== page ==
Everybody knows how hard it is to land a job directly out of college. And so, when that miracle does happen for us, we are tempted to throw our hands up and shout. But hold on a second there, sparky. It turns out that this might not be the only indicator of success. Underemployment refers not just to part-time workers, but also to those who are highly skilled but working in low-paying jobs. And those who are highly skilled but working in low-skill jobs. If you fall into these categories, it may affect your work life far into your future. Underemployment is a trap, or, better yet, a freakin’ parasite that could follow you around for a good portion of your life.
The dreaded underemployment
According to a report, approximately 43 percent of recent college graduates are underemployed. This is a problem. An analysis from BurningGlass.com of 4 million resumes shows that this initial underemployment can follow a person around like an evil ghost impacting their future job opportunities for years to come. It seems that grads who start off underemployed often remain so five or 10 years down the line. And, for women, the statistics may be even worse. The 43 percent of workers who were underemployed in their first job were five times as likely to be underemployed five years later as those who were not underemployed in their first job.
What can we do?
This cycle is nearly inescapable, especially in a climate where jobs that pay well can be oh, so difficult to secure. Following a study of undergraduates, at the 10-year mark, those who were underemployed mostly remained underemployed. In contrast, if you hold out for your first job (while perhaps turning down scant offers), facts show that this patience may prove to be worth it. These graduates who held out for a job in line with their credentials had a greater likelihood of secure valuable and full-time employment throughout their working lives.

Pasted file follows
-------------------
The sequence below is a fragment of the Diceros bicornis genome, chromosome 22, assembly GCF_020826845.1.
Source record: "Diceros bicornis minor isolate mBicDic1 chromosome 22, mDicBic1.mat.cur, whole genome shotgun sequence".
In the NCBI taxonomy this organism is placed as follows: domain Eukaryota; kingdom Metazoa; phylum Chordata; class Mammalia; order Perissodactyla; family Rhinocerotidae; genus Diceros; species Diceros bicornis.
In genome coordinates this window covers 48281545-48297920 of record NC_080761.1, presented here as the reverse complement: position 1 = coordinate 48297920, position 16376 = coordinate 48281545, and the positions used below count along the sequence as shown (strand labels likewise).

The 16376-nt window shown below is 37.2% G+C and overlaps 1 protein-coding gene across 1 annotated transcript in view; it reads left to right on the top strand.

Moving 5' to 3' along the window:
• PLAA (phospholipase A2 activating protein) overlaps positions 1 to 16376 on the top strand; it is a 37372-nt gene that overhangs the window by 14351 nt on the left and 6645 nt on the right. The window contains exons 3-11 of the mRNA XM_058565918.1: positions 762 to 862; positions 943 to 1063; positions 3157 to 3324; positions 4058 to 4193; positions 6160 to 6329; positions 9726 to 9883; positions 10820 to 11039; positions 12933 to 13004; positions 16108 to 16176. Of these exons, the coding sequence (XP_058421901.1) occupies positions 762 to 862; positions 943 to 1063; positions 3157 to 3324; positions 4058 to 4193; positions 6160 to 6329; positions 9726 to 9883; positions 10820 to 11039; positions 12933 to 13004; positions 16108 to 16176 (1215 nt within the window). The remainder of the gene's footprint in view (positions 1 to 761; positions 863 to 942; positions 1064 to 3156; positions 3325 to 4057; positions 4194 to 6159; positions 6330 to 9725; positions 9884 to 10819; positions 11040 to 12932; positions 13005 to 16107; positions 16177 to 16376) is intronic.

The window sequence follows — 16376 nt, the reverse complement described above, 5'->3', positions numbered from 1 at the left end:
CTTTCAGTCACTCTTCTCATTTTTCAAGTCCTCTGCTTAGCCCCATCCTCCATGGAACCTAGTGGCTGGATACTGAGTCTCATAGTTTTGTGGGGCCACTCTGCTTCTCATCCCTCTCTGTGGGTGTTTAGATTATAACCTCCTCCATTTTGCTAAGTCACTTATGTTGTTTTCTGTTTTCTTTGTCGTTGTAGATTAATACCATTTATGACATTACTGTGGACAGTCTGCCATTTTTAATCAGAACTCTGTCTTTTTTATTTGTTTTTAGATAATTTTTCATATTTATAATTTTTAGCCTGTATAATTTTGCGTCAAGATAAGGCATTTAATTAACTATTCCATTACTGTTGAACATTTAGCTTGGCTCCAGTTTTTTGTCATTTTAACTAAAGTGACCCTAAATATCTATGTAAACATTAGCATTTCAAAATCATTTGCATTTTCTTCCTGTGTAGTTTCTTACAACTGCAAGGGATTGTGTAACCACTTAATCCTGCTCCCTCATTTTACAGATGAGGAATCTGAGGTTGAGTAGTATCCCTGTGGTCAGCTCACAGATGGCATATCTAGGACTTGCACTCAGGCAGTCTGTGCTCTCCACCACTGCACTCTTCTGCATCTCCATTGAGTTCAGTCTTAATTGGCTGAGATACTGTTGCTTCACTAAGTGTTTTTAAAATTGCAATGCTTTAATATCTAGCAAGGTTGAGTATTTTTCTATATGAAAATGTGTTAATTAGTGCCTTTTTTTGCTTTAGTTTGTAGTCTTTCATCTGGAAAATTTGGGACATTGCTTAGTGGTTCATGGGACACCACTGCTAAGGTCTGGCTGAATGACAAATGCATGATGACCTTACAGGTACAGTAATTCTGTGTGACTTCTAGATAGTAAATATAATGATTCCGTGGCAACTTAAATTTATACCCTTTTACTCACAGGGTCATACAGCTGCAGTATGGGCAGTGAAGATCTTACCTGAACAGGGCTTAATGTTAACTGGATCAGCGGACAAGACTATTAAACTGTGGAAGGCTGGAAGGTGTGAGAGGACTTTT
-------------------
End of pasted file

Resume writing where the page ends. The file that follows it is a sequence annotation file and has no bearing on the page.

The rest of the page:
Who is suffering the most?
Well, it seems that graduate degrees in areas such as mathematics, engineering and the physical sciences are least negatively affected by this underemployment trap. Law enforcement grads, parks and recreation, fitness studies, family sciences and psychology appear to have it the worst of all the underemployed workers.
Troublingly, women in STEM – science, technology, engineering and math – seem to be especially vulnerable to underemployment (this, despite the fact that twice as many women go to college these days than men, as well as their higher graduation rates).
Recent graduates who are underemployed earn about $10,000 less than their fully employed counterparts. Over time, this disparity equals out to a major financial gap. The first job that we take out of college or graduate school should not be a choice made frivolously. Although, It may not seem to make sense to refuse a job, It’ll pay off in the long-run. Your first vocation is a big decision. it is a high-stakes one which graduates, their parents and educators should view accordingly.
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